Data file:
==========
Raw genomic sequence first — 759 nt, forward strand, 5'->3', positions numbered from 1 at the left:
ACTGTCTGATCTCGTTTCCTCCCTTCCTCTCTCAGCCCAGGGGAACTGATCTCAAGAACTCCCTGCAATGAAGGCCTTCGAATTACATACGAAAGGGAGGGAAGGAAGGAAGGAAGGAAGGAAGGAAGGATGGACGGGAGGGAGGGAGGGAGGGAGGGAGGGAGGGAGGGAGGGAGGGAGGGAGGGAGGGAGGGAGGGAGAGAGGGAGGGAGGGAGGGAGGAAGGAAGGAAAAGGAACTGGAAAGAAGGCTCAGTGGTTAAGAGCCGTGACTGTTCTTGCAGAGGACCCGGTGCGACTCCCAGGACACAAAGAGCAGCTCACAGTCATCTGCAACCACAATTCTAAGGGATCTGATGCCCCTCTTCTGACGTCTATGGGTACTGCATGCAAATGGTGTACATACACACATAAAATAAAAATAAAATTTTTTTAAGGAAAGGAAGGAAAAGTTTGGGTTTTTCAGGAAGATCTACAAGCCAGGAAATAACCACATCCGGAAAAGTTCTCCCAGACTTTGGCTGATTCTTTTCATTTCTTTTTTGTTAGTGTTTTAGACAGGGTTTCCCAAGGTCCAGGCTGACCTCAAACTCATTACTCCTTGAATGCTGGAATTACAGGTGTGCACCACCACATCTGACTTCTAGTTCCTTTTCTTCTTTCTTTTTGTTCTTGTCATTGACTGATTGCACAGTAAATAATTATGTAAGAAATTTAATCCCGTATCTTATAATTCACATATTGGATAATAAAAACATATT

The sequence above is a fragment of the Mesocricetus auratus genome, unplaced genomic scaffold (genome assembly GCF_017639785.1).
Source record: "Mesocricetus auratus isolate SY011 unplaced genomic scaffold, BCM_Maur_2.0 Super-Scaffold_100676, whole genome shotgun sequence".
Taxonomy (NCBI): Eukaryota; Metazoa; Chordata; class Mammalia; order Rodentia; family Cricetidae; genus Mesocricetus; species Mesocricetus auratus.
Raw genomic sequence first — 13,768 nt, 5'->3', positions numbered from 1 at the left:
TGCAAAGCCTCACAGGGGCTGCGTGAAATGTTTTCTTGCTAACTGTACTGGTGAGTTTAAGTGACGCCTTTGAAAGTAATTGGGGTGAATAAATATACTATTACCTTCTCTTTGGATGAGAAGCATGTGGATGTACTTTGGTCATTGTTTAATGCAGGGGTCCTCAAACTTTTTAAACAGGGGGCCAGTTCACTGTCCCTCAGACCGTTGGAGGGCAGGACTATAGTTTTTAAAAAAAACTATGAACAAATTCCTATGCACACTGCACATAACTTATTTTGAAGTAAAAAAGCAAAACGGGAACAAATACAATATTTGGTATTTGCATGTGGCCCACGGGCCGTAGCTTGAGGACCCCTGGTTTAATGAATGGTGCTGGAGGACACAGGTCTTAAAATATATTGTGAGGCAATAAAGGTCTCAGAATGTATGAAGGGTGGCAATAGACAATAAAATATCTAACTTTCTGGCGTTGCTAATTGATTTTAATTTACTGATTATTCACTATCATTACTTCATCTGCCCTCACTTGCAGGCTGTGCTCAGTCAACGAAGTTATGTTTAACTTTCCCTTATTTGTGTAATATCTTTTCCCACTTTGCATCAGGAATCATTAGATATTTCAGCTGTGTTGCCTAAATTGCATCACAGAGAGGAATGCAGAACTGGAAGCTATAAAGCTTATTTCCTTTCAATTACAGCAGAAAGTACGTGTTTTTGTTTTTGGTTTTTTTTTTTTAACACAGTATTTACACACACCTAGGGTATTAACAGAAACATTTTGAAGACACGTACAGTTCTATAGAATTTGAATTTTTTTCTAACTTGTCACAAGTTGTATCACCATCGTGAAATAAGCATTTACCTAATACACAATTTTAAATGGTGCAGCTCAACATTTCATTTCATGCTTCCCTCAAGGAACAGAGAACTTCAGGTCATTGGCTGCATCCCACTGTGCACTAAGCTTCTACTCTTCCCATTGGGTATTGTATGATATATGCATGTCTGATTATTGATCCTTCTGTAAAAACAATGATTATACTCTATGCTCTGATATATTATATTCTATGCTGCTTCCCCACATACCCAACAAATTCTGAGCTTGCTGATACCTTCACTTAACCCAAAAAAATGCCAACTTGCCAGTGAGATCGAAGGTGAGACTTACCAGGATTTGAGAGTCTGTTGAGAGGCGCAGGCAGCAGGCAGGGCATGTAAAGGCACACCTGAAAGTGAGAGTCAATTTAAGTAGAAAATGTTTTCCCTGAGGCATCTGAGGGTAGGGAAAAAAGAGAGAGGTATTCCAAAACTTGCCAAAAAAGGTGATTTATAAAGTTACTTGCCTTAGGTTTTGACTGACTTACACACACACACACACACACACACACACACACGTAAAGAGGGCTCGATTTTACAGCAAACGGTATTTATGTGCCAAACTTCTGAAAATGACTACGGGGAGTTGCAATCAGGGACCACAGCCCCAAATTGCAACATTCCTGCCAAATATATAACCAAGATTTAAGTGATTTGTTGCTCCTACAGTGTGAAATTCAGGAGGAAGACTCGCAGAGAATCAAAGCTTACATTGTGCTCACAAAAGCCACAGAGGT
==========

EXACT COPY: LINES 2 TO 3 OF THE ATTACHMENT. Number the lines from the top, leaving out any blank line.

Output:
ACTGTCTGATCTCGTTTCCTCCCTTCCTCTCTCAGCCCAGGGGAACTGATCTCAAGAACTCCCTGCAATGAAGGCCTTCGAATTACATACGAAAGGGAGGGAAGGAAGGAAGGAAGGAAGGAAGGAAGGATGGACGGGAGGGAGGGAGGGAGGGAGGGAGGGAGGGAGGGAGGGAGGGAGGGAGGGAGGGAGGGAGGGAGAGAGGGAGGGAGGGAGGGAGGAAGGAAGGAAAAGGAACTGGAAAGAAGGCTCAGTGGTTAAGAGCCGTGACTGTTCTTGCAGAGGACCCGGTGCGACTCCCAGGACACAAAGAGCAGCTCACAGTCATCTGCAACCACAATTCTAAGGGATCTGATGCCCCTCTTCTGACGTCTATGGGTACTGCATGCAAATGGTGTACATACACACATAAAATAAAAATAAAATTTTTTTAAGGAAAGGAAGGAAAAGTTTGGGTTTTTCAGGAAGATCTACAAGCCAGGAAATAACCACATCCGGAAAAGTTCTCCCAGACTTTGGCTGATTCTTTTCATTTCTTTTTTGTTAGTGTTTTAGACAGGGTTTCCCAAGGTCCAGGCTGACCTCAAACTCATTACTCCTTGAATGCTGGAATTACAGGTGTGCACCACCACATCTGACTTCTAGTTCCTTTTCTTCTTTCTTTTTGTTCTTGTCATTGACTGATTGCACAGTAAATAATTATGTAAGAAATTTAATCCCGTATCTTATAATTCACATATTGGATAATAAAAACATATT

The sequence above is a fragment of the Mesocricetus auratus genome, unplaced genomic scaffold (genome assembly GCF_017639785.1).